We have a lot of great information about sheds covering everything from building a foundation to characteristics of a high-quality shed. If you haven’t seen them, here’s a list of the articles:
- Building a post & beam foundation
- Pouring a concrete shed pad
- How to build a shed
- Building storage shelves in a shed
- 8 thing to look for when buying a shed
One aspect we haven’t covered is how to build a shed ramp so I was glad to help a friend build a ramp for his shed a couple of weeks ago. If you’re looking closely, you’ll see this is the same friend that I helped with the post & beam foundation.
- (1) pressure treated 2 x 6″
- (9) pressure treated 2 x 4″
- (5) lag screws
- (5) washers
- Paver base
- (7) solid concrete blocks
- Galvanized screws
- 5/4 deck boards
- Concrete screws
- String Line
- 4′ level
- Tape measure
- Miter saw
- Circular saw
- Drill / driver
- Speed square
- Powder actuated nailer
Step 1: Attach “Ledger” Board
The framing of the shed has a little lip underneath the door, and to begin, we ripped a 2 x 4″ so that our ledger board would mount flush with the face of the shed.
Making sure it was completely level, we anchored the 2 x 6″ ledger board underneath the shed doors with lag screws (and washers). We predrilled all the holes, and you can see we staggered the screws. Thinking back, we should have marked the locations for our ramp stringers beforehand to ensure the lag screws wouldn’t be in the way. Also, we purposefully left room along the lower edge for another support board.
Step 2: Mark and Dig Area for Concrete Block
We used a 2 x 4″ to estimate a comfortable slope for our ramp, and we staked out an area just big enough to fit the concrete blocks. Next, we measured the diagonal distance to the shed to check that it was square. After that, we dug a shallow (~ 4″) hole for the concrete blocks.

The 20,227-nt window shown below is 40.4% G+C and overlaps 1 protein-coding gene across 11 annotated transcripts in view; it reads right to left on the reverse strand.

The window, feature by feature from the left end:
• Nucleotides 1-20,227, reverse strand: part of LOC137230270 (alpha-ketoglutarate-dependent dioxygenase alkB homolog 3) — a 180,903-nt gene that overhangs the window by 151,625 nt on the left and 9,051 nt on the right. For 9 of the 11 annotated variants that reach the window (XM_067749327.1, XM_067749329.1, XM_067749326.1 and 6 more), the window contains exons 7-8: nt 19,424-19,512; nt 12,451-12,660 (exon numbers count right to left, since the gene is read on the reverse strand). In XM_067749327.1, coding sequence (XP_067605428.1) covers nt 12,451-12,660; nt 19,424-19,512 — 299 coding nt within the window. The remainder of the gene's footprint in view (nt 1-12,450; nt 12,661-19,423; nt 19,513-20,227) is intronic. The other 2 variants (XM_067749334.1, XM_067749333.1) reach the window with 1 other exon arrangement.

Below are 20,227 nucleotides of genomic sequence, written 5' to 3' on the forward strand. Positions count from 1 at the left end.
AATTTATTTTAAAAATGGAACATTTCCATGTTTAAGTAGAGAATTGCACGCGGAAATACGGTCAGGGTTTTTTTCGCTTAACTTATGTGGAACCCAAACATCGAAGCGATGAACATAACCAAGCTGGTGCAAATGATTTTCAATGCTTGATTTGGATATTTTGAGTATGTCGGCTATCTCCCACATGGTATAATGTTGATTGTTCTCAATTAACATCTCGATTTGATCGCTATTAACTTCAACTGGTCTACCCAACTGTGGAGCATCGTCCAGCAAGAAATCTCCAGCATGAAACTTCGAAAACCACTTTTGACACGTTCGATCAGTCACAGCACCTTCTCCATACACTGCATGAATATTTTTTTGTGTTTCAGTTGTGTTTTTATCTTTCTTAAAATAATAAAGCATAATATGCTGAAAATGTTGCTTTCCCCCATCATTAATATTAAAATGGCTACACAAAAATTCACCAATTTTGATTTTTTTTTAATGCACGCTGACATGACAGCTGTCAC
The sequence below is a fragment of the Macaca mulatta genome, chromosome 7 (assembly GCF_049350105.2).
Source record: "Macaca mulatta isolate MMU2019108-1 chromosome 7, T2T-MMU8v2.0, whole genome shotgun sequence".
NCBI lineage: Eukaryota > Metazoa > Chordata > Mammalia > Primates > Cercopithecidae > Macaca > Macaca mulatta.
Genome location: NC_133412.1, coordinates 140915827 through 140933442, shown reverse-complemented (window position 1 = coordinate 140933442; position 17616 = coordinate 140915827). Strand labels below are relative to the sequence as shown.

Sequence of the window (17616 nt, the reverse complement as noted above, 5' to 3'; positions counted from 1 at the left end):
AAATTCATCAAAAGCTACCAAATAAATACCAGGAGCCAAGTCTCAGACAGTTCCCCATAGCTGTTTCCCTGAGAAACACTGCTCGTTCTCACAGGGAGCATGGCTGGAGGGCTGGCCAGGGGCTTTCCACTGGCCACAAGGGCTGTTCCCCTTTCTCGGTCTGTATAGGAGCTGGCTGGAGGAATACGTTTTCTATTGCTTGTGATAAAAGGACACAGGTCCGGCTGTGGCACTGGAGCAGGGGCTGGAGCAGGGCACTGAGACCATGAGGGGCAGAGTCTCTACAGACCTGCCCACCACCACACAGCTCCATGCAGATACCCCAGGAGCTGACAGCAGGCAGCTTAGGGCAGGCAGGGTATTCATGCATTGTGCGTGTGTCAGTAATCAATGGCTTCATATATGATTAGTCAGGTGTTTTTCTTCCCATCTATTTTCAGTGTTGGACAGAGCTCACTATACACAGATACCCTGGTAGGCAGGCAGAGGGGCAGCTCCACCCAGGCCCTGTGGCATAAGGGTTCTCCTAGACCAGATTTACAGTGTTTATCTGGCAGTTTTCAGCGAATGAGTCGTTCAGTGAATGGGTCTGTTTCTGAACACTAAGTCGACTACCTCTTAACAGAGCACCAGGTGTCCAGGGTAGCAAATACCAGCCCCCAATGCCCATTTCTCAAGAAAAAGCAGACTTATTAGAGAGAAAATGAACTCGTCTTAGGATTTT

Step 3: Set Block
We used paver base to help set and level each block, making sure everything was straight and tight.
Step 4: Attach Support Board
While my friend began working on the ramp stringers, I screwed a 2 x 4″ along the bottom side of the ledger board. The stringers will sit on top of that board for additional support. We could have ripped it to size. However, my friend wasn’t concerned about the bottom overhanging so we left it.
Step 5: Measure and Cut “Stringers”
We measured the distance from the ledger board to the far edge of the concrete blocks and cut our stringers to length. Next, setting the stringer on the support board and using a piece of scrap, we scribed a line for the angle between the stringer and the block.
To determine the angle between the stringer and the ledger board, we set the stringer at the corner of the support board and used a speed square to mark a plumb line.
We secured each stringer with screws into the ledger board.
Step 6: Block In Between Stringers
After setting the stringers, we cut and screwed blocking between them to maintain the spacing.
Step 7: Anchor Stringers
We used a powder actuated nailer to drive a few nails through the blocks into the concrete to prevent any side-to-side movement.
Step 8: Cut Ramp Boards
We cut the deck boards to length, predrilled holes and screwed the boards to the stringers. For the last couple of boards, we drilled through the stringer and into the concrete (using concrete anchors). Also, the very bottom board extends beyond the stringer a couple of inches.
My friend painted the entire ramp to match his shed, and this has the added benefit of another protective layer. The ramp is strong, and it can definitely handle a riding lawn mower. I think it looks really professional too.